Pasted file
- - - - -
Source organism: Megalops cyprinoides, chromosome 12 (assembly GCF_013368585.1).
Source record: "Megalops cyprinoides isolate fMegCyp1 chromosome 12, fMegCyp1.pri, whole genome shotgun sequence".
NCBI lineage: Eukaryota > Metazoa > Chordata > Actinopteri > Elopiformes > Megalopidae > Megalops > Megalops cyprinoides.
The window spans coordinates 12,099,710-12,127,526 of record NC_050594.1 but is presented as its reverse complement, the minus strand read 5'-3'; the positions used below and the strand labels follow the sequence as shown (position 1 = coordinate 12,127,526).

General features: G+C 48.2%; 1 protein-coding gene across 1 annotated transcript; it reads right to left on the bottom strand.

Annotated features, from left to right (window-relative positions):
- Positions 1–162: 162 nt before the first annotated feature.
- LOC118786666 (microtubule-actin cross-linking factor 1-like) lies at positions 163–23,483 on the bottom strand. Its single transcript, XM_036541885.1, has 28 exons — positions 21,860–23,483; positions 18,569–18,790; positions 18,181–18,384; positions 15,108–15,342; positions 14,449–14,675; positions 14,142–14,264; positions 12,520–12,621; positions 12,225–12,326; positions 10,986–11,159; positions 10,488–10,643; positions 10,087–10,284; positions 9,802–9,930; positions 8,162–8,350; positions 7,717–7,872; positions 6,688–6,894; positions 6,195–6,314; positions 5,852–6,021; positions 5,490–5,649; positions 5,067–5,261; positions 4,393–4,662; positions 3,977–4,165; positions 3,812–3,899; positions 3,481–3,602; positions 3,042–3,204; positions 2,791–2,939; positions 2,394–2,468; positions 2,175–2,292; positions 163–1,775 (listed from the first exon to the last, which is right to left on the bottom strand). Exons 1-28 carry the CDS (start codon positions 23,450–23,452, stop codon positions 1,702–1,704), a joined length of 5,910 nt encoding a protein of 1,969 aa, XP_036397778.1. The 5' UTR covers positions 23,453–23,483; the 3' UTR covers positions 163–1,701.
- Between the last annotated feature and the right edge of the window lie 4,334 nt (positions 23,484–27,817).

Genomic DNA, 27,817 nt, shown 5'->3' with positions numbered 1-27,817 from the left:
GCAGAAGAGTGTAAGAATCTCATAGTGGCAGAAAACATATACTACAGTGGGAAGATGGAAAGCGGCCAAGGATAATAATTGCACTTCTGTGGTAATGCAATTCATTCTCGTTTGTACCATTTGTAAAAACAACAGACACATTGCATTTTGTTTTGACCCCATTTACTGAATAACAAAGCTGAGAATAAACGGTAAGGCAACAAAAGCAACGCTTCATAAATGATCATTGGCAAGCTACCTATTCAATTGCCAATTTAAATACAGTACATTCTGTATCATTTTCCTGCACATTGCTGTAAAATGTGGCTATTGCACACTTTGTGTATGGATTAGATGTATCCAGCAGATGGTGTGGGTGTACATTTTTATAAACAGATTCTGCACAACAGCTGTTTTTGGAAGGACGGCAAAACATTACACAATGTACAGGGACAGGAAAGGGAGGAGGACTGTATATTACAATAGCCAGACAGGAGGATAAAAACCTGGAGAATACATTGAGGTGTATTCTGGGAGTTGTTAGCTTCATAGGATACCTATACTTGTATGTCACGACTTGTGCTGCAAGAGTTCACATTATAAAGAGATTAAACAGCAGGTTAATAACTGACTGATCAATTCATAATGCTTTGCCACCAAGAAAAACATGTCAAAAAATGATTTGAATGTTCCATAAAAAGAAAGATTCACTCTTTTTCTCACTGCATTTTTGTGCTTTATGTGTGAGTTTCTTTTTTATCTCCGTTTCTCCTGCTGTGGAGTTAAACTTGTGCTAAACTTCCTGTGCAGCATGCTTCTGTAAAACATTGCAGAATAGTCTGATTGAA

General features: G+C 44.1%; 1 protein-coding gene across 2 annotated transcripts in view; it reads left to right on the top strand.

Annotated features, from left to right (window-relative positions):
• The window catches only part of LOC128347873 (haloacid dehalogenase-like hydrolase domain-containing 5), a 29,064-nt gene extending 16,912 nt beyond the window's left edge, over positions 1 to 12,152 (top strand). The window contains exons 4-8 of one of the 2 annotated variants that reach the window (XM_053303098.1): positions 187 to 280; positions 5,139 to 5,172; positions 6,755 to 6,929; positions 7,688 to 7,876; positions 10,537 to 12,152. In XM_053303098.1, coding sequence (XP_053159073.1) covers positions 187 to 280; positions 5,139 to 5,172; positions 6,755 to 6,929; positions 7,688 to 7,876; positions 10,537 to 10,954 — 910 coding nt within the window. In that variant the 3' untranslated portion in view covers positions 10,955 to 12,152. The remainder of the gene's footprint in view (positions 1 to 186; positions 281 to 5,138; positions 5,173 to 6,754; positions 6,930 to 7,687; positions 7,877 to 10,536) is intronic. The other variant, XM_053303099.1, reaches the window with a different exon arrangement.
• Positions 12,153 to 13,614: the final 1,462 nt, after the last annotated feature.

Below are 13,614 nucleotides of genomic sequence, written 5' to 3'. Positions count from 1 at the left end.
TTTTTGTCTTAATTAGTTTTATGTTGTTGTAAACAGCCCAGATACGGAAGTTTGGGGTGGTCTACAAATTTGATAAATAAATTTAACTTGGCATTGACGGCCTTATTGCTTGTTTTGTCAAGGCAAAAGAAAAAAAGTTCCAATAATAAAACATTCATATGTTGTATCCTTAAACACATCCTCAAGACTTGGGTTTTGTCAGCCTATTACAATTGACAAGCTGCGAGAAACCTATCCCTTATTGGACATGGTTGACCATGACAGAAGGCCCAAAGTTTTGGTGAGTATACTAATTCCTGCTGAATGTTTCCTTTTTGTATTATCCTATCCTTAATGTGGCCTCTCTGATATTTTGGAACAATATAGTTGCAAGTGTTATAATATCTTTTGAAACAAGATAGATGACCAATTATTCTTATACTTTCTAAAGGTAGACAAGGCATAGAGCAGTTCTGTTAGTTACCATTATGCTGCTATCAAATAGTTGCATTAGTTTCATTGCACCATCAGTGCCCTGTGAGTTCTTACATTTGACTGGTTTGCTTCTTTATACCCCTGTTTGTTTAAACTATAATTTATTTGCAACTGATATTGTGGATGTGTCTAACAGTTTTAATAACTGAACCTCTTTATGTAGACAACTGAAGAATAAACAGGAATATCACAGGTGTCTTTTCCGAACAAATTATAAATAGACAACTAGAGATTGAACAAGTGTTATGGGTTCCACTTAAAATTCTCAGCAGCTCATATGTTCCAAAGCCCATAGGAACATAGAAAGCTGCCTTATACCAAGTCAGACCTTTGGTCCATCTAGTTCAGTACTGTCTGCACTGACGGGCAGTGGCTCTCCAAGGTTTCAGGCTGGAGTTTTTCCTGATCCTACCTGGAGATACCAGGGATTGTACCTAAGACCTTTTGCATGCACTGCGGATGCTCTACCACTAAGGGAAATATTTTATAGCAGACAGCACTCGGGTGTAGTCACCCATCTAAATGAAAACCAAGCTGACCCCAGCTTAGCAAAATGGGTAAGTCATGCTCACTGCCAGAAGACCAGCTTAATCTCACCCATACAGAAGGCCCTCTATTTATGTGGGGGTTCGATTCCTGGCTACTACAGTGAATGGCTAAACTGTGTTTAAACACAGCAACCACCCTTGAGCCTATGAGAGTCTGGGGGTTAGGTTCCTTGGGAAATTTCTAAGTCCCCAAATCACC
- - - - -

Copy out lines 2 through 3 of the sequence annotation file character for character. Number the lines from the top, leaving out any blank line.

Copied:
Source record: "Megalops cyprinoides isolate fMegCyp1 chromosome 12, fMegCyp1.pri, whole genome shotgun sequence".
NCBI lineage: Eukaryota > Metazoa > Chordata > Actinopteri > Elopiformes > Megalopidae > Megalops > Megalops cyprinoides.